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Tishomingo Blues by Elmore Leonard




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Fans of Elmore Leonard’s writing count on him for clear dialogue and imaginative characters and settings. Readers won’t be disappointed with Leonard’s new novel, Tishomingo Blues. A traveling high dive performer named Dennis Lenahan lands in a Mississippi town to perform his act and becomes involved with the Dixie Mafia. By the end of the novel, Dennis has matured and developed to the point where a reader is no longer surprised by his behavior. A Civil War re-enactment allows Leonard to present characters in their most extreme roles and actions. Either read this novel now, or wait for the movie, which might do as well at the box office as Get Shorty. Here’s an excerpt:

“ ‘I started telling you about this man name Kirkbride,’ Robert said. ‘He started his business from what he made owning trailer parks. But you go back a couple of generations the Kirkbrides are farmers. Was Mr. Kirkbride’s grandpa, the first Walter Kirkbride, owned land over in Tippah County and had sharecroppers working it for him – one of ‘em being my great-granddaddy. Worked forty acres of cotton, what he did his whole life. He’s the one I’m named for, the first Robert Taylor. Lived with his wife and children in a shack, five little girls and two little boys, my granddaddy being number seven, Douglas Taylor.’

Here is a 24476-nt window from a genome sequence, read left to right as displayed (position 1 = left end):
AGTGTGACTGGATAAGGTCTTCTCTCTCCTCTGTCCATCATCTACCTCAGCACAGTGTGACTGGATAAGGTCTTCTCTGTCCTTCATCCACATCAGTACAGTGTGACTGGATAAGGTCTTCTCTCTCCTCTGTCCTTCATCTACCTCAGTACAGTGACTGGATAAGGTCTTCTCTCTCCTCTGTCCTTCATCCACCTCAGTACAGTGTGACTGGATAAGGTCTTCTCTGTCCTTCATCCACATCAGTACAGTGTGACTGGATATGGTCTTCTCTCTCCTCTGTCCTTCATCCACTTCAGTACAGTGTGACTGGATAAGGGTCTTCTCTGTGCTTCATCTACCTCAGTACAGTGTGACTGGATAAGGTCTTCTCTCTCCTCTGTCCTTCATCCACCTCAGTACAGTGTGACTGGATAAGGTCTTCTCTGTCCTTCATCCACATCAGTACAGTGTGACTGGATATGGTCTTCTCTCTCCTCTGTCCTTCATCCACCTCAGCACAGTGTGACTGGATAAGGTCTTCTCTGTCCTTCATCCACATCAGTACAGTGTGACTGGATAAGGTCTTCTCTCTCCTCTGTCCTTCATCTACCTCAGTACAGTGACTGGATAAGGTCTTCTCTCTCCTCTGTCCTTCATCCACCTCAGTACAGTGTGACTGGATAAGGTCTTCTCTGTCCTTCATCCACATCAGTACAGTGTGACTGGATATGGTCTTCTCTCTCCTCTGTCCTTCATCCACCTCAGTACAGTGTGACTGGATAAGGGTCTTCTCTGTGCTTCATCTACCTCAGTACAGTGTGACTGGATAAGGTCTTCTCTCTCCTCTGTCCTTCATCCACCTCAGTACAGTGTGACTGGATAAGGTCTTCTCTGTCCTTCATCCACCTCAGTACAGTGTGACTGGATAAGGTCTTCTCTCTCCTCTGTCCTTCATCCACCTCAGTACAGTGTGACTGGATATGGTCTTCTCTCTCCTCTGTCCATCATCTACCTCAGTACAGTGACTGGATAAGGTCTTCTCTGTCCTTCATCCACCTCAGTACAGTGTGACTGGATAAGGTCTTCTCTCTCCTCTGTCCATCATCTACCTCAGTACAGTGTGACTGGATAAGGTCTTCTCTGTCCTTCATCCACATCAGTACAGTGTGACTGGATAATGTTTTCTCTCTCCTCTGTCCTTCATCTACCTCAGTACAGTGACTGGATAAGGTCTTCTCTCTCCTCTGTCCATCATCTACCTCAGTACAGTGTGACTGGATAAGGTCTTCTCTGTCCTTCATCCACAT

Dennis said, ‘This is a true story?’
 ‘Why would I make it up?’
They turned off the highway to approach Tunica, leaving open country and the night sky for trees lining the road and the lights that showed Main Street.
 ‘That’s the police station,’ Dennis said, ‘coming up on the left. The squad cars we saw were county, they didn’t come from here.’
Robert said, ‘Like you been checking up on crime yourself.’
 ‘Go on past the drugstore and turn left, over to School Street and turn left again.’
 ‘You want to hear my story or not?’
 ‘I want to get home.’
 ‘You gonna listen?’
 ‘You’re dying to tell it. Go ahead.’
 ‘See if you can keep quiet a few minutes.’
Dennis said, ‘I’m listening.’ But then said, ‘Is this how the Taylors came to Detroit and your granddad went to work at Ford?’
 ‘Was Fisher Body, but that isn’t the story. I’m holding on to my patience,’ Robert said. ‘You understand what the consequence could be, you keep talking?’
Dennis was starting to like Robert Taylor. He said, ‘Tell the story.’”

Enjoy the pleasure of letting Elmore Leonard tell the Tishomingo Blues story with his clear dialogue, great plot and imaginative characters.

Steve Hopkins, February 6, 2002


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